Gold is 0.2% lower this morning, as it is trading along yesterday’s daily low. What about the other precious metals?
By Gina Lee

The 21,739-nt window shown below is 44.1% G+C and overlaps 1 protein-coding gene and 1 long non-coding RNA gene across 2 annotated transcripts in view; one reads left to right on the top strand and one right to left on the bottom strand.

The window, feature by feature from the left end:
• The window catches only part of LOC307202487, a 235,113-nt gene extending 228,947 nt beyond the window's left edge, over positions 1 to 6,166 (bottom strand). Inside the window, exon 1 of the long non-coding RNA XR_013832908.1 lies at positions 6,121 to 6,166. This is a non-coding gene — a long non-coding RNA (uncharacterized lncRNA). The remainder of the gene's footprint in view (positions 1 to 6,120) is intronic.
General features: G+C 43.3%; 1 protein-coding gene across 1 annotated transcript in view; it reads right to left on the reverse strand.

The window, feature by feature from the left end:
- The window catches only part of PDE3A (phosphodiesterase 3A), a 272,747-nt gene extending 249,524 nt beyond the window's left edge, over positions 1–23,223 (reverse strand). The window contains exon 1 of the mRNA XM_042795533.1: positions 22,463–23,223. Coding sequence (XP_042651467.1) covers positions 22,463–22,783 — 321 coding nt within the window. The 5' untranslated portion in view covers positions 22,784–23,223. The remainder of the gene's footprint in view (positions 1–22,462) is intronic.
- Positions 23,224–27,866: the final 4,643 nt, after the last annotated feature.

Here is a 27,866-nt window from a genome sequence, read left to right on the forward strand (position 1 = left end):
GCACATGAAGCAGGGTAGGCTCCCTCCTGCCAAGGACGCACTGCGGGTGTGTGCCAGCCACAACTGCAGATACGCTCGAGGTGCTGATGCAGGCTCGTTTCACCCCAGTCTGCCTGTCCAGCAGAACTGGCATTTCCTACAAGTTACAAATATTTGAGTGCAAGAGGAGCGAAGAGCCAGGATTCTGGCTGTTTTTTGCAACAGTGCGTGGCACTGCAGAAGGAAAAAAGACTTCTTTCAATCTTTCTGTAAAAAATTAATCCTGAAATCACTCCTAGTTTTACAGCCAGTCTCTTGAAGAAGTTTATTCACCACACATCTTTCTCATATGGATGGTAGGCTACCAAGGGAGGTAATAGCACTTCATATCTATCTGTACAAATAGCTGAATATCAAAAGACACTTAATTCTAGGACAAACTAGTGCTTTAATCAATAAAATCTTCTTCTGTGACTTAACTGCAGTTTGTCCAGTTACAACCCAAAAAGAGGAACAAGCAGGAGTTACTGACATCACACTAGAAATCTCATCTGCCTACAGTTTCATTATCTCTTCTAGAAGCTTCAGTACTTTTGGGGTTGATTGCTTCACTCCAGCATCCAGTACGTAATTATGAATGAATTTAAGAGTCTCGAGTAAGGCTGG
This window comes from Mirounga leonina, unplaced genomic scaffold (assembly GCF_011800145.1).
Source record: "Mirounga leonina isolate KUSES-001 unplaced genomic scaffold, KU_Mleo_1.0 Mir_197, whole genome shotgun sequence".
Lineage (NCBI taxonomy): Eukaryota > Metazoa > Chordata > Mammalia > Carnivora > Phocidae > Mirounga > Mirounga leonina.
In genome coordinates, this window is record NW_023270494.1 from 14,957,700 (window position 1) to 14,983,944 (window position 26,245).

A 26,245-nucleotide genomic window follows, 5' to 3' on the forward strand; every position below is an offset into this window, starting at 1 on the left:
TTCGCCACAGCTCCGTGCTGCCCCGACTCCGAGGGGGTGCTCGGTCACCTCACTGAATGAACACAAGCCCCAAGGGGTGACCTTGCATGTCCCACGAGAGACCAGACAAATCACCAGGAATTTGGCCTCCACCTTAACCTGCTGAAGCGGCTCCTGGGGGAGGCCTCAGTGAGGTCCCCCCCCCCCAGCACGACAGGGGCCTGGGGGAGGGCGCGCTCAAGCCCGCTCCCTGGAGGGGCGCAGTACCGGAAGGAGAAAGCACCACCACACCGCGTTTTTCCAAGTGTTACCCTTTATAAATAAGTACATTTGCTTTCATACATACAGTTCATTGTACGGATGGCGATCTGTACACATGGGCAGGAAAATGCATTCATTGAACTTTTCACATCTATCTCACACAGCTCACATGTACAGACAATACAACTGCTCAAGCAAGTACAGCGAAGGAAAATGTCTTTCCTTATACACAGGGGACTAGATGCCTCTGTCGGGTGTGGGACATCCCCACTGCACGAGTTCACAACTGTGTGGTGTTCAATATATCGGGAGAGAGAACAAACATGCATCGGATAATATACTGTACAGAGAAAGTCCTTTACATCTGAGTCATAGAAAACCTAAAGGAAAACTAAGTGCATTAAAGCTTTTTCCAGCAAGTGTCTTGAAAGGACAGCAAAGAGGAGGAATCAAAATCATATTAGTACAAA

(Bloomberg) -- Gold is set to snap its longest rally since January, hurt by gains in the dollar and Treasury yields after a higher-than-expected reading on U.S. inflation.U.S. consumer prices climbed in April by the most since 2009, according to Labor Department data Wednesday. Rising yields reduce the appeal of non-interest-bearing bullion, and a stronger dollar makes bullion more expensive for investors holding other currencies.Markets were already concerned that rising inflation amid surging commodity prices could prompt the Federal Reserve to boost rates earlier than expected. Gold had shrugged off that concern, rising to the highest in three months earlier this week after a report Friday showed a surprise slowdown in U.S. job growth, supporting the case for continued economic stimulus.“Gold is approximately 50% correlated with Treasuries, so it gets hit as interest rates rises,” said Jay Hatfield, president of Infrastructure Capital Management. “On top of that, the dollar is rallying. The stock market dipping on the inflation data showed that investors fear that the Fed may need to tighten soon.”Policy makers at the central bank have been unified in supporting the case for low interest rates.“The outlook is bright, but risks remain, and we are far from our goals,” Governor Lael Brainard told a virtual event Tuesday. Cleveland Fed President Loretta Mester and James Bullard of St. Louis voiced similarly dovish views.Spot gold fell 0.9% to $1,821.07 at 3:21 p.m. in New York. The metal gained for five straight sessions through Tuesday, the longest rally since Jan. 5.Futures for June delivery on the Comex declined 0.7% to settle at $1,822.80 an ounce. Spot silver, platinum and palladium slid.For more articles like this, please visit us at bloomberg.comSubscribe now to stay ahead with the most trusted business news source.©2021 Bloomberg L.P.